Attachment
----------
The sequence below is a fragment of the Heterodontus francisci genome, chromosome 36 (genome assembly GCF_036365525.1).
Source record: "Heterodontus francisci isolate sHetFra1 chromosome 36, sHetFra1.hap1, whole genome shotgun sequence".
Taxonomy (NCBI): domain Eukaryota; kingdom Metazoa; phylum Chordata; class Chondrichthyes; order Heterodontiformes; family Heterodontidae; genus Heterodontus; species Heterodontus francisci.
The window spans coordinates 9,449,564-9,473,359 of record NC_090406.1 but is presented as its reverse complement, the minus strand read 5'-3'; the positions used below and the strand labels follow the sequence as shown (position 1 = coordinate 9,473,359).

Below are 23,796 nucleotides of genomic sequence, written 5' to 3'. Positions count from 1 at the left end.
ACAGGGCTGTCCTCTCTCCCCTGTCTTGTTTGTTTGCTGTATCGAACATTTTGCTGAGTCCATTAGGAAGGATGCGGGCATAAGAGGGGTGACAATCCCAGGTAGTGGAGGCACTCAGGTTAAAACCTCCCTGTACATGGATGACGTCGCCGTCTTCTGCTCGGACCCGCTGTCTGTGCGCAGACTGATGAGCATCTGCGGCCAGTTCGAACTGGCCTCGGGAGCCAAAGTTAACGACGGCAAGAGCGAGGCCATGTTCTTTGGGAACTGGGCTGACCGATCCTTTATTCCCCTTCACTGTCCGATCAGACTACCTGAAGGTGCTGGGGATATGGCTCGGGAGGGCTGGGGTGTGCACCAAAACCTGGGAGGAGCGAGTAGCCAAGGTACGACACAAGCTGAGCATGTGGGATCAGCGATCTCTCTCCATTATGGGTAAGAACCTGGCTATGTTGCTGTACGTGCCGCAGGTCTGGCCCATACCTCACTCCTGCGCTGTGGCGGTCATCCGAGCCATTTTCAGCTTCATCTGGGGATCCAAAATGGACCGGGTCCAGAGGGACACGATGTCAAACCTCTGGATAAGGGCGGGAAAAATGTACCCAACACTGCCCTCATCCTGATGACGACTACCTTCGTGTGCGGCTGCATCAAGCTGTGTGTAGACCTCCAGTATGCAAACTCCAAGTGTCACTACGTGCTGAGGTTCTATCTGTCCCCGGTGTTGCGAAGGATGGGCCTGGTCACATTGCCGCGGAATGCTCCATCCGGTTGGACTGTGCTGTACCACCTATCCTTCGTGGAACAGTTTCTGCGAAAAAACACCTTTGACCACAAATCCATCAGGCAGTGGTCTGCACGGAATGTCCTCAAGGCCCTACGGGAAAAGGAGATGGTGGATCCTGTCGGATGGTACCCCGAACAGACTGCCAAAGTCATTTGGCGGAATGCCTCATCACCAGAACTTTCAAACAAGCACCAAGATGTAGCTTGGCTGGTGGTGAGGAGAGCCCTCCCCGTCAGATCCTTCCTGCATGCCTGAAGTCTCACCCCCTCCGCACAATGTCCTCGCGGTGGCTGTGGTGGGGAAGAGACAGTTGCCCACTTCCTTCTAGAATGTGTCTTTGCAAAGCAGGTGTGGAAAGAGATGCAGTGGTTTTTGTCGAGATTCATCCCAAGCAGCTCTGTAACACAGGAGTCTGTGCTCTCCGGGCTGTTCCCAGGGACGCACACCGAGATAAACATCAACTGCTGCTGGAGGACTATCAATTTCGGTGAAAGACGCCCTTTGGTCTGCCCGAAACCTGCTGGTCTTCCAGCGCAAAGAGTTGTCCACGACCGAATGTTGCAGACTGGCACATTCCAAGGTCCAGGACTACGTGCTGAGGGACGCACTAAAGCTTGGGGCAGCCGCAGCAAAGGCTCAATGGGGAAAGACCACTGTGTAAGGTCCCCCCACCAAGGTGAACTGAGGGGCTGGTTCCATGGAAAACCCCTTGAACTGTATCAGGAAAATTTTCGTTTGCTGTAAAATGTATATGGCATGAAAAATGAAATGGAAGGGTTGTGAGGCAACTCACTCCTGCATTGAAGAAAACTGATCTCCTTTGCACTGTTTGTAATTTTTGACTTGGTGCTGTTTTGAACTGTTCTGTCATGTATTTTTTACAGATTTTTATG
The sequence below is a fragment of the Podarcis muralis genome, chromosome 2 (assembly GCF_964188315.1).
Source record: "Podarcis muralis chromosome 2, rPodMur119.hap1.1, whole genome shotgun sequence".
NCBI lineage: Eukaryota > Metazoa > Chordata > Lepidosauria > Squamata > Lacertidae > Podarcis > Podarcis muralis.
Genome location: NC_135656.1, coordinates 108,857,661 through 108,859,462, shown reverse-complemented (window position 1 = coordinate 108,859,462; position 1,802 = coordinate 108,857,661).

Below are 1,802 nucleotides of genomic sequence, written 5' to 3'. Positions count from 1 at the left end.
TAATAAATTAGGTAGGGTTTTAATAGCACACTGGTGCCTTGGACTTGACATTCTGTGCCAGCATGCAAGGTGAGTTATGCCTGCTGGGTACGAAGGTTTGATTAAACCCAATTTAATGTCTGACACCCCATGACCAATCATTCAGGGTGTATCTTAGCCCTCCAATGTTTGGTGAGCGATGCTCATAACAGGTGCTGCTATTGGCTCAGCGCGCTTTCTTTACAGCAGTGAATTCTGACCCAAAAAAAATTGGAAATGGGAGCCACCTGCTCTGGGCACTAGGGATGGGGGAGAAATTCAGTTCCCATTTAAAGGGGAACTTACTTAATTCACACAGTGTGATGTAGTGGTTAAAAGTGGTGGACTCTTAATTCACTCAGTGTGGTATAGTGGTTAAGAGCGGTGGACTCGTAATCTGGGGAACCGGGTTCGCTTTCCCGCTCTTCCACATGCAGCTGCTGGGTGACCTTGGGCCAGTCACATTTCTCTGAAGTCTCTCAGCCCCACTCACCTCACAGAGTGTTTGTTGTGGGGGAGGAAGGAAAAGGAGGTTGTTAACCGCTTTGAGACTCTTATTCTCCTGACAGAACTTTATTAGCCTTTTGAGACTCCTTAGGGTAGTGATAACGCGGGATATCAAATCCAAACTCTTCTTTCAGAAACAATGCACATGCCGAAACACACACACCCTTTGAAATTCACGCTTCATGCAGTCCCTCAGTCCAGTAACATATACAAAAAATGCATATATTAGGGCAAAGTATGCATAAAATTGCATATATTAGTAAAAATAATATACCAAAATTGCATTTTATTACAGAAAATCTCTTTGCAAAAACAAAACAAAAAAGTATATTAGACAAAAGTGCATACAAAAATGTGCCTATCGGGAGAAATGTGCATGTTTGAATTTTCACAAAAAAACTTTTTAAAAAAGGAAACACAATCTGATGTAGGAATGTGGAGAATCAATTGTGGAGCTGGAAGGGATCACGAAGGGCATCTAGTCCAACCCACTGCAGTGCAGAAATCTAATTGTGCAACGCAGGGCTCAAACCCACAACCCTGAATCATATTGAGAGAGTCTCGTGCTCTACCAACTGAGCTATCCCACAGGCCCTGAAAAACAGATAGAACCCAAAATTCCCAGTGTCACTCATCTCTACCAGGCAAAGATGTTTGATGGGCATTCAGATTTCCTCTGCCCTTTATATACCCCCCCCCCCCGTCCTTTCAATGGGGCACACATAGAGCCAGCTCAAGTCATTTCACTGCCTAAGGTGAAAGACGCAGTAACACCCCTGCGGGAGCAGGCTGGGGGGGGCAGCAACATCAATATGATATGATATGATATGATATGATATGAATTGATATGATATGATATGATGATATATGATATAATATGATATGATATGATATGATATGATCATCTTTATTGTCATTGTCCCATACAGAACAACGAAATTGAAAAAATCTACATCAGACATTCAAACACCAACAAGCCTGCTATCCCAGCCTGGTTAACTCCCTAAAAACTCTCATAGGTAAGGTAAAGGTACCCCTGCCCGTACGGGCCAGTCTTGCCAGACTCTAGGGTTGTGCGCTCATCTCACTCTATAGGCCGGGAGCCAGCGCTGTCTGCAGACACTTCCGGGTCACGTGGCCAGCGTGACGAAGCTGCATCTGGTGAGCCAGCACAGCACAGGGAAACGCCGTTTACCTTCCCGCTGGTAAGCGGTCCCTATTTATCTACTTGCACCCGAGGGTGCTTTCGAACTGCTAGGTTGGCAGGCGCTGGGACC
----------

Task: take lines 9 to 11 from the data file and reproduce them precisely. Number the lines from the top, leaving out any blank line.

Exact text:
NCBI lineage: Eukaryota > Metazoa > Chordata > Lepidosauria > Squamata > Lacertidae > Podarcis > Podarcis muralis.
Genome location: NC_135656.1, coordinates 108,857,661 through 108,859,462, shown reverse-complemented (window position 1 = coordinate 108,859,462; position 1,802 = coordinate 108,857,661).

Below are 1,802 nucleotides of genomic sequence, written 5' to 3'. Positions count from 1 at the left end.